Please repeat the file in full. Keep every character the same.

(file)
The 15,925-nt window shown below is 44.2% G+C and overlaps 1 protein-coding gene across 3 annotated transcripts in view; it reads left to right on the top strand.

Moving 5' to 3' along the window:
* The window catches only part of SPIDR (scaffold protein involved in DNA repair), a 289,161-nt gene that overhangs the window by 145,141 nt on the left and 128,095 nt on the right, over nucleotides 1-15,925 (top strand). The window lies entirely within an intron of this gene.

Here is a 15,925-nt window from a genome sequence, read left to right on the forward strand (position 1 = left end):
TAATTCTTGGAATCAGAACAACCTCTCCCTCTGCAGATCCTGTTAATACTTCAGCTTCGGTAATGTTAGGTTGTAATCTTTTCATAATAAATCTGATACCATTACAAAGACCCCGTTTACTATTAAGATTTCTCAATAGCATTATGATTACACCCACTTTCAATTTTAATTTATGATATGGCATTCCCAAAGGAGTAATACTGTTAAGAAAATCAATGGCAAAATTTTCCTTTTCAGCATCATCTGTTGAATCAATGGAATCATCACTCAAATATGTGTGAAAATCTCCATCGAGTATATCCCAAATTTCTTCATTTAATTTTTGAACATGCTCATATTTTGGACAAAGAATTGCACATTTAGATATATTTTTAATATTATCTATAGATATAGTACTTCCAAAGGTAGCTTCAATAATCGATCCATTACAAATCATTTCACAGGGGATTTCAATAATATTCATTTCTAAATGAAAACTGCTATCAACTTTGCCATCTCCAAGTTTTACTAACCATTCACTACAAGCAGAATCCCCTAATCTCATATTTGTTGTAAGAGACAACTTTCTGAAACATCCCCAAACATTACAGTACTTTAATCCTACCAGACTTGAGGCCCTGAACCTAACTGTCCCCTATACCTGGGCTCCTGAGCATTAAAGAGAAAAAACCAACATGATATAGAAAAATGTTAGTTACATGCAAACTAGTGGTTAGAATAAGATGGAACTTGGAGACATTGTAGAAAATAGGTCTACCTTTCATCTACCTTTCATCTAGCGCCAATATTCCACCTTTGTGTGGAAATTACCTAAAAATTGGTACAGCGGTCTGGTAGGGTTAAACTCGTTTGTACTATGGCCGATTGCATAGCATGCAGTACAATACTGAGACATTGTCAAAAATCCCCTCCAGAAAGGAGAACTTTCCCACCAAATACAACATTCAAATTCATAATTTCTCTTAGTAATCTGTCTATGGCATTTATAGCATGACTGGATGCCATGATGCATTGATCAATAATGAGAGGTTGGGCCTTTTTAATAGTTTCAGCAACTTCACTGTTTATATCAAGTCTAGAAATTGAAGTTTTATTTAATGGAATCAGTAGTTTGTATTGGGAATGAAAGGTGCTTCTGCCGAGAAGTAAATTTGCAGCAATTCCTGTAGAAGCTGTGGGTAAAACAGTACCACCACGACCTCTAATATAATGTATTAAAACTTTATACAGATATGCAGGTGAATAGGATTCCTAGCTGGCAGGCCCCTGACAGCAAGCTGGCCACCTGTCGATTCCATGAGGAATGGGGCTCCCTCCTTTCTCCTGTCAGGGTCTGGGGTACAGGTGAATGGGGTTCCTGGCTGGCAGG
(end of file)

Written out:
The 15,925-nt window shown below is 44.2% G+C and overlaps 1 protein-coding gene across 3 annotated transcripts in view; it reads left to right on the top strand.

Moving 5' to 3' along the window:
* The window catches only part of SPIDR (scaffold protein involved in DNA repair), a 289,161-nt gene that overhangs the window by 145,141 nt on the left and 128,095 nt on the right, over nucleotides 1-15,925 (top strand). The window lies entirely within an intron of this gene.

Here is a 15,925-nt window from a genome sequence, read left to right on the forward strand (position 1 = left end):
TAATTCTTGGAATCAGAACAACCTCTCCCTCTGCAGATCCTGTTAATACTTCAGCTTCGGTAATGTTAGGTTGTAATCTTTTCATAATAAATCTGATACCATTACAAAGACCCCGTTTACTATTAAGATTTCTCAATAGCATTATGATTACACCCACTTTCAATTTTAATTTATGATATGGCATTCCCAAAGGAGTAATACTGTTAAGAAAATCAATGGCAAAATTTTCCTTTTCAGCATCATCTGTTGAATCAATGGAATCATCACTCAAATATGTGTGAAAATCTCCATCGAGTATATCCCAAATTTCTTCATTTAATTTTTGAACATGCTCATATTTTGGACAAAGAATTGCACATTTAGATATATTTTTAATATTATCTATAGATATAGTACTTCCAAAGGTAGCTTCAATAATCGATCCATTACAAATCATTTCACAGGGGATTTCAATAATATTCATTTCTAAATGAAAACTGCTATCAACTTTGCCATCTCCAAGTTTTACTAACCATTCACTACAAGCAGAATCCCCTAATCTCATATTTGTTGTAAGAGACAACTTTCTGAAACATCCCCAAACATTACAGTACTTTAATCCTACCAGACTTGAGGCCCTGAACCTAACTGTCCCCTATACCTGGGCTCCTGAGCATTAAAGAGAAAAAACCAACATGATATAGAAAAATGTTAGTTACATGCAAACTAGTGGTTAGAATAAGATGGAACTTGGAGACATTGTAGAAAATAGGTCTACCTTTCATCTACCTTTCATCTAGCGCCAATATTCCACCTTTGTGTGGAAATTACCTAAAAATTGGTACAGCGGTCTGGTAGGGTTAAACTCGTTTGTACTATGGCCGATTGCATAGCATGCAGTACAATACTGAGACATTGTCAAAAATCCCCTCCAGAAAGGAGAACTTTCCCACCAAATACAACATTCAAATTCATAATTTCTCTTAGTAATCTGTCTATGGCATTTATAGCATGACTGGATGCCATGATGCATTGATCAATAATGAGAGGTTGGGCCTTTTTAATAGTTTCAGCAACTTCACTGTTTATATCAAGTCTAGAAATTGAAGTTTTATTTAATGGAATCAGTAGTTTGTATTGGGAATGAAAGGTGCTTCTGCCGAGAAGTAAATTTGCAGCAATTCCTGTAGAAGCTGTGGGTAAAACAGTACCACCACGACCTCTAATATAATGTATTAAAACTTTATACAGATATGCAGGTGAATAGGATTCCTAGCTGGCAGGCCCCTGACAGCAAGCTGGCCACCTGTCGATTCCATGAGGAATGGGGCTCCCTCCTTTCTCCTGTCAGGGTCTGGGGTACAGGTGAATGGGGTTCCTGGCTGGCAGG